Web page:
BY LISA RENN
Most people begin a diet to lose weight – even if they have never been successful at losing weight and keeping it off in the past. It’s the cultural norm. It’s what everyone does.
But does that make it right?
Research says dieting is a predictor of future weight gain. Two thirds of people who go on a diet end up putting the weight back on, often ending up heavier than when they started.
The extensive list of problems with diets could fill the page. Many are nutritionally inadequate. Others are based on flawed science. Above all, most diets are unreasonably restrictive and fail to teach you anything about your own unhelpful habits or portion size or how to make your new eating habits work in your life.
Yet, instead of blaming the diet we tend to blame ourselves. We fall in a slump, then try to re-invigorate the flagging motivation for the next onslaught of restrictive eating.
When you examine diets from a behavioural perspective, that is, ‘are we human beings designed to follow rigid plans put upon us by someone else?’ you can begin to see why they don’t work.
Psychologists describe human beings as having three basic needs (self-determination theory):
Autonomy is our need to do things under our own steam. An ancient Greek translation describes autonomy as ‘one who gives one’s self one’s own law’.
Competence is the need to do things well.
Relatedness is our need to feel part of a community.
As an Accredited Practising Dietitian I am often asked for a meal plan – yet this is just another example of a diet – someone else telling you what to eat. I understand the temptation in this– it means you don’t have to think about what to eat and for a busy person that is a godsend. A meal plan will give you some more ideas of the types of meals that suit you and perhaps a better idea of portion sizes – and that is great. However, what if you don’t like the food? What if it’s too complicated to put together? What if it doesn’t suit the rest of the family?
It’s very tempting to look for an easy way out because everyone is so busy. However, a sustainable plan is one that you have created to suit your lifestyle. And above all, for the long term you need a plan that doesn’t restrict everything you love.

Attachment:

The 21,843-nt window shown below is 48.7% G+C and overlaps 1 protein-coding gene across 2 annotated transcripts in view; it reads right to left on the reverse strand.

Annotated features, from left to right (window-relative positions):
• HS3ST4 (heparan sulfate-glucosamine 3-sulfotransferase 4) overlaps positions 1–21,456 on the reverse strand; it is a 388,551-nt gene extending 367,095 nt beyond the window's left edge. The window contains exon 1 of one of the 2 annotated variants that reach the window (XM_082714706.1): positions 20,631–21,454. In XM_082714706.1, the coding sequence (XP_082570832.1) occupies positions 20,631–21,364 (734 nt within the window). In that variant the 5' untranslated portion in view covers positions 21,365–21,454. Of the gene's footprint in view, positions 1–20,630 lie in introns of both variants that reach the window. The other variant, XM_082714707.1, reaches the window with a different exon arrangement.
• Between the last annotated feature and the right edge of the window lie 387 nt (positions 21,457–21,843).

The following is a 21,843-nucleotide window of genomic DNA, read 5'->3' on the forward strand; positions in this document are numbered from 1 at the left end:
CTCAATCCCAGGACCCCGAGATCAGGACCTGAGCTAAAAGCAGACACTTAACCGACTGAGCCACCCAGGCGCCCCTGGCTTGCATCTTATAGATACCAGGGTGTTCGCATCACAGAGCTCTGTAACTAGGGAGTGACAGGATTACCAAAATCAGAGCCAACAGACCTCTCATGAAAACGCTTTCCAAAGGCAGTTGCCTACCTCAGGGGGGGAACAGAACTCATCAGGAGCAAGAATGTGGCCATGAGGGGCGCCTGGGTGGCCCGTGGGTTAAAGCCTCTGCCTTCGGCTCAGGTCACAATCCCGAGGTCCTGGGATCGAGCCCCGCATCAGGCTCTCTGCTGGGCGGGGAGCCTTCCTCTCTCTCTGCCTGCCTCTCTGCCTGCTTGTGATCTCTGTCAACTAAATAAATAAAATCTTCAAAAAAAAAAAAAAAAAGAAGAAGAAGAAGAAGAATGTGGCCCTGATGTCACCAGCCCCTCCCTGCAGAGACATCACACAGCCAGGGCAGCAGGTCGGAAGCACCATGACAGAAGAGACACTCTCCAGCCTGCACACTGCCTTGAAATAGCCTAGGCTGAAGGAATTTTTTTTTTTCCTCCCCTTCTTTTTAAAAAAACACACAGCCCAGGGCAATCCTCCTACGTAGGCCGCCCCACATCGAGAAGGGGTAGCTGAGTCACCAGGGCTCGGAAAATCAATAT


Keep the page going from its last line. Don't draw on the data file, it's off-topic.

Four top tips to creating your ultimate eating plan:
1. Plan your meals and shop once per week: this habit will save you time, money and heartache. Imagine the ease of knowing what you are going to cook each night and having the ingredients there to do it. It means less time in the supermarket, less impulse buying and fewer take-away meals on the run. Set aside half an hour on the weekend before you go shopping to put the plan together and write up your shopping list.
2. Start the day with breakfast: it doesn’t have to be low carb - in fact, recent studies have shown that eating a good whole grain, high-fibre cereal means you live longer. Mix it up. Have cereal one day, an omelette the next and fruit with yoghurt the day after. Variety will mean you get more of all the vital macro- and micronutrients you need.
3. Take lunch from home: it’s a fact that food purchased outside the home generally has more kilojoules than food you make yourself. Plan to take food for lunch and make this part of your weekly shopping list.
4. Build ‘treats’ into the plan: don’t make the high-calorie favourites like chocolate be something you grab in times of need. Emotional eating is the natural enemy of sustainable weight loss. Plan for when you will enjoy a treat. For example: “I will eat one small snack size chocolate bar on Friday night and Sunday night after dinner.” Putting your favourite indulgence into your weekly plan takes out the guilt and naturally decreases your intake.
ABOUT THE AUTHOR
Lisa Renn is a Melbourne-based Accredited Practising Dietitian and a spokesperson for the Dietitians’ Association of Australia. She has 15 years experience creating individual eating plans suited to her clients’ lifestyles. Her mission is that women will know there’s an alternative to restrictive dieting and to teach them that sustainable weight loss is achievable if you avoid the current fad-diet obsession. www.bodywarfare.com.au